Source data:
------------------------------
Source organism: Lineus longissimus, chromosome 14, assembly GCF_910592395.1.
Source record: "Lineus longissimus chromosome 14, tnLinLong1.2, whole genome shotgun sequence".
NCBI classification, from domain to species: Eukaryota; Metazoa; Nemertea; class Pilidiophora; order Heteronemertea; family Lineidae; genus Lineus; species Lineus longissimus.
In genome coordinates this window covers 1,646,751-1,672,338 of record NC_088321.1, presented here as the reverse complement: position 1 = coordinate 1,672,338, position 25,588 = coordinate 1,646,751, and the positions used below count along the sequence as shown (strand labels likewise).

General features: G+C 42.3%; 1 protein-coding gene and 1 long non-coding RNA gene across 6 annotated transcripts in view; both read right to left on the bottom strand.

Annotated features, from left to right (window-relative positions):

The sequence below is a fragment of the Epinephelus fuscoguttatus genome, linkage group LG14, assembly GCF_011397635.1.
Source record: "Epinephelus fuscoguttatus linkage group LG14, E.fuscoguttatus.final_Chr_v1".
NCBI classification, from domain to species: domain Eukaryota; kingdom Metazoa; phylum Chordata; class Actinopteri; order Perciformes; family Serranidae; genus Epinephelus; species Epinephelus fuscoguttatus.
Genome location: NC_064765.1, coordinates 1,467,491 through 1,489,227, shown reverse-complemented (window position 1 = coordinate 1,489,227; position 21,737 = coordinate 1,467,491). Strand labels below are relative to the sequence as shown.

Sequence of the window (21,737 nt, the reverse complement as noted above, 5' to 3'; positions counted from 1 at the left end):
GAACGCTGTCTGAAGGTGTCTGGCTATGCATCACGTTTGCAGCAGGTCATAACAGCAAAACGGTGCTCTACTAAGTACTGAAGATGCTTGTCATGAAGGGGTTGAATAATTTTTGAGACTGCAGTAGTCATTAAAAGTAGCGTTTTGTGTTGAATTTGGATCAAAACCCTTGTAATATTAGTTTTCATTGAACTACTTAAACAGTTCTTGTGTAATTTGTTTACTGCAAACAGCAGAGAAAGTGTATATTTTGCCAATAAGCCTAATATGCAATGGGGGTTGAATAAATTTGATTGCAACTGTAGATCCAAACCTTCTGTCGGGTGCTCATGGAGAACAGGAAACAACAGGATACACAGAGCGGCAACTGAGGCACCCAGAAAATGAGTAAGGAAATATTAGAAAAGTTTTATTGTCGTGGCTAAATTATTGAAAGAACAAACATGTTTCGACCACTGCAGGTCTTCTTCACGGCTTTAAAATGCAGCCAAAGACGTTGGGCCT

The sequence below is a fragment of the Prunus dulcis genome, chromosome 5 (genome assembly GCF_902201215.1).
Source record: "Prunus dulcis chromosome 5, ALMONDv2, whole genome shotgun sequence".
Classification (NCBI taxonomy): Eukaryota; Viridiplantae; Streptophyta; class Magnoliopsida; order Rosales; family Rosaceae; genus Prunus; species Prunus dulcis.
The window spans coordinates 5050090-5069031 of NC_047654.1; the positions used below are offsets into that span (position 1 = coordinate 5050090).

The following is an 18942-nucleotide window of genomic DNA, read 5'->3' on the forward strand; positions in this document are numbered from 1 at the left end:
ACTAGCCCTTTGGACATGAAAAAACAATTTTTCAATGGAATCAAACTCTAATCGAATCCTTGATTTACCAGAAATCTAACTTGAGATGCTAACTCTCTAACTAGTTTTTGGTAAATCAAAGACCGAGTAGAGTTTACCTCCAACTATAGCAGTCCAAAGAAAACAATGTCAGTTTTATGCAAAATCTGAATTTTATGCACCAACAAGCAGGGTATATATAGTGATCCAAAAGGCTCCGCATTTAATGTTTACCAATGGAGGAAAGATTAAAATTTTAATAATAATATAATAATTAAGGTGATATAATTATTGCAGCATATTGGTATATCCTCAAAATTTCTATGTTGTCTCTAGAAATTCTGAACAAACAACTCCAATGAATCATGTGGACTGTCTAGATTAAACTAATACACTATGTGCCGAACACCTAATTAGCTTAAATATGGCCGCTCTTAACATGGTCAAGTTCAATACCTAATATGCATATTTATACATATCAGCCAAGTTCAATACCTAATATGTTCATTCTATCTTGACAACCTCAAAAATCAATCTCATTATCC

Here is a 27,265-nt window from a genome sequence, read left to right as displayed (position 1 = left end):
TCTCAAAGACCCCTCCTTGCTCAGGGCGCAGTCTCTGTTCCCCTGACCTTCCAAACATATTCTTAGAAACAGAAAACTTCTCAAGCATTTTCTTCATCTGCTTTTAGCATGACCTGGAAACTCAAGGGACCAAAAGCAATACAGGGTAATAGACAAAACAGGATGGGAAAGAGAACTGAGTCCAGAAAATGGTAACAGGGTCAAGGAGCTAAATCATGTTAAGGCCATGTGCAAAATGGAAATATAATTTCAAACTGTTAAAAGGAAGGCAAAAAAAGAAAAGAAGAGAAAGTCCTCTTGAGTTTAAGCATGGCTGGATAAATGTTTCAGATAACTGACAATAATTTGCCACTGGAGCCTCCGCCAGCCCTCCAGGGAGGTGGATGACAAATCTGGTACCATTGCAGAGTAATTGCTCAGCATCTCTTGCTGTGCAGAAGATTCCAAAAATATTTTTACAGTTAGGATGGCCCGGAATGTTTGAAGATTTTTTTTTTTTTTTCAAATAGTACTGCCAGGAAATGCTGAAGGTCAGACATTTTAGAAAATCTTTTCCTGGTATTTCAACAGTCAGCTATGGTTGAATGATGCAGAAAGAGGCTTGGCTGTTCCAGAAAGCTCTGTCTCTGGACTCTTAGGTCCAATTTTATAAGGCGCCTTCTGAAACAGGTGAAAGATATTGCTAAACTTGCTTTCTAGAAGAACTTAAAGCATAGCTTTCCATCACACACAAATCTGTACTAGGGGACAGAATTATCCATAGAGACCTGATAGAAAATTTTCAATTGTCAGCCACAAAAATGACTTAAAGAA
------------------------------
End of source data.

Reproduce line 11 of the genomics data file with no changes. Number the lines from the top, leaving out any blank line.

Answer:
Sequence of the window (21,737 nt, the reverse complement as noted above, 5' to 3'; positions counted from 1 at the left end):